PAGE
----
You use curly brackets as placeholders instead of the modulo character in this method. The values you want to substitute in the placeholders must be passed to the format function as arguments.

The syntax of the str.format() function is:



Here's an example of how this function is used:

name = “Frank”

ID = “20403”

print(“Hi {}, your ID is {}” .format(name,ID))


The output of this script is:

Hi Frank, your ID is 20403


There's more to using this function, though. Python allows you to name the placeholders when using the .format method. You can put the name of the placeholder inside the curly brackets. 

Giving names to placeholders is an excellent way to keep track of which placeholder needs which value. Let's see a short example:

name = “Frank”

ID = “20403”

print(“Hi {firstName}, your ID is {thisID}” .format(firstName=name,thisID=ID))


As you'd expect, the output is the same as when the placeholders aren't named:

Hi Frank, your ID is 20403


#3 Using the Template Class

With the template class, you can make templates that have placeholders. To create a template, use the $ symbol as a placeholder. You can then put a substitute function inside the class to replace the placeholder with the values.

This method is best explained with an example:

from string import Template

welcome = Template("Hello $name. Your ID is $ID")

user = “Frank”

ID = “20403”



This code gives the output:

Hello Frank. Your ID is 20403. 


#4 Using F-strings 

Using the f string is the most straightforward and simple way to interpolate strings.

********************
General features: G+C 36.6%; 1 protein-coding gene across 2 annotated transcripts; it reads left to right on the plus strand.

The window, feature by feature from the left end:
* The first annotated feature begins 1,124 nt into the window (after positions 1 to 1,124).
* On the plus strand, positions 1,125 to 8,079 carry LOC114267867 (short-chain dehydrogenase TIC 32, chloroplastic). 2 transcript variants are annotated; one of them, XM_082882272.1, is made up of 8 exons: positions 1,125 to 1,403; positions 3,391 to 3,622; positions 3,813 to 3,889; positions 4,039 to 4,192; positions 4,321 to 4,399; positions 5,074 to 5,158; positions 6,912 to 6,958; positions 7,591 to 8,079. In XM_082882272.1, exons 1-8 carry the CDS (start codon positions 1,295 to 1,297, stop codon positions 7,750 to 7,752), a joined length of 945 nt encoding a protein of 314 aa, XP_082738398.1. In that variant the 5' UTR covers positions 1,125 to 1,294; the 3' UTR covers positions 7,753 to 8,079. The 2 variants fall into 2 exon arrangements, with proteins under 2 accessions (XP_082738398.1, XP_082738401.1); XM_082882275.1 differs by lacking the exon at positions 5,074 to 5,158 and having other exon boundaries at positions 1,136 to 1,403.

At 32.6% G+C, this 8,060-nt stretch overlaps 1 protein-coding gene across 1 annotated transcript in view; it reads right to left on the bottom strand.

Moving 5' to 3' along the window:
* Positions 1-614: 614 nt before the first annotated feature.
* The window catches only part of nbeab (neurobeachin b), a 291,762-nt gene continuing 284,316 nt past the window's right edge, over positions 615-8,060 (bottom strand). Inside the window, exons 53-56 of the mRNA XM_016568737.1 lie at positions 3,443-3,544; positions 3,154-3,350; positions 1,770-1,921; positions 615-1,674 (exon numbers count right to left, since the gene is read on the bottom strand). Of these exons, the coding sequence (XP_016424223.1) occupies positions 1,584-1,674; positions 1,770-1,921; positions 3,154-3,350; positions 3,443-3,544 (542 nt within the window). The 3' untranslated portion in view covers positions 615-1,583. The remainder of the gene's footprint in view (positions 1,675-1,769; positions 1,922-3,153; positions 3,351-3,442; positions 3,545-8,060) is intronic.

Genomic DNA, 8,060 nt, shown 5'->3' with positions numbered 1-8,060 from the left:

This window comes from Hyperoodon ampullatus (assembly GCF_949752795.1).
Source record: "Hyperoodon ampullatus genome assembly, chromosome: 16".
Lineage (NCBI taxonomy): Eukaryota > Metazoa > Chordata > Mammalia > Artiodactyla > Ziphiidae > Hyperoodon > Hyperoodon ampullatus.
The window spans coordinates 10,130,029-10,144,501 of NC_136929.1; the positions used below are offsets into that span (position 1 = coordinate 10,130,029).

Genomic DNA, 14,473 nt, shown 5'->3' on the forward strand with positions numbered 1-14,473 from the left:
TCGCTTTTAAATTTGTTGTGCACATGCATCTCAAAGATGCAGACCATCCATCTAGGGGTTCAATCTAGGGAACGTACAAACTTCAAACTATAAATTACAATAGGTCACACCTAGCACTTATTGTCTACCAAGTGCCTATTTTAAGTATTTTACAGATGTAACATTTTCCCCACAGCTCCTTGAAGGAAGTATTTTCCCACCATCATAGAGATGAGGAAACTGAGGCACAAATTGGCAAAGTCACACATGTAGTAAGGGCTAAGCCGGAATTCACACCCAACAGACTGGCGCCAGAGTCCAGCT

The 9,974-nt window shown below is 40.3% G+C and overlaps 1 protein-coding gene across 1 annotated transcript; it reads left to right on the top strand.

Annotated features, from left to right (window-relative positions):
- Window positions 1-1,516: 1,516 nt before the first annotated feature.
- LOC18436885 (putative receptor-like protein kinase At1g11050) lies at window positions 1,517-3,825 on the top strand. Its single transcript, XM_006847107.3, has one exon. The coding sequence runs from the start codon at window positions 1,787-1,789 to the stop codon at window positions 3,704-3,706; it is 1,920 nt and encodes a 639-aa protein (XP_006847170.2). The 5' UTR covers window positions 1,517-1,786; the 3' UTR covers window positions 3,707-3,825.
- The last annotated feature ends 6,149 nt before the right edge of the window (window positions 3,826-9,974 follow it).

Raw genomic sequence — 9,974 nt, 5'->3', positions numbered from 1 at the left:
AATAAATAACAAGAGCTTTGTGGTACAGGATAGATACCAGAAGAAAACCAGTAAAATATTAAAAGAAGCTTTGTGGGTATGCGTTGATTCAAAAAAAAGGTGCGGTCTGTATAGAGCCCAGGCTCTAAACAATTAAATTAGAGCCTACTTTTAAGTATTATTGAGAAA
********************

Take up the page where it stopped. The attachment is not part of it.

If you're wondering why it's called an f string, it's because the letter f is placed before the quotes. This method was introduced to Python after version 3.6, allowing you to insert expressions, variables, and function calls between curly braces directly. So, the f string method removes the need for format specifiers and explicit string concatenation.

Let's assume you want to greet every user that uses a program. You can do it by writing f "Hello." Here's the syntax of this method:

f"string literal {expression}"


Here's an example involving the f string method:

name = “Frank”

ID = “20403”

print(f”Hello {name}. Your ID is {ID}”)


This code gives the output:

Hello Frank. Your ID is 20403. 


String Interpolation vs. Concatenation

Most beginner programmers know concatenation as the primary way to combine strings or variables. String interpolation serves the same purpose but offers different levels of efficiency, flexibility, and readability.

String interpolation involves a clear and concise syntax, whether done using the f string method or any other method. It directly inserts variables into strings without needing explicit concatenation.

In contrast, concatenation involves combining strings and variables using the '+' operator. While simple, it can be less readable, especially with many variables or complex formatting needs.

Advantages of String Interpolation

  1. Readability: Interpolated strings are easier to read and shorter because variables go directly into the string.
  2. Flexibility: Interpolation supports math operations, complex expressions, and function calls within the string.
  3. Formatting: It offers format options to control how values are shown, like setting precision or formatting numbers.
  4. Efficiency: Interpolation is usually faster than concatenation because it doesn't create extra string objects unnecessarily.

Conclusion: Which Method Should You Use?

In Python, string interpolation is a common task in which we must dynamically change a string's value. 

There are four ways to do this: using the % sign, the format function, the Template class, or f strings. 

The % sign method isn't preferred because it makes the code less readable, while f strings are the most preferred method because they're easier to use and make the code more readable.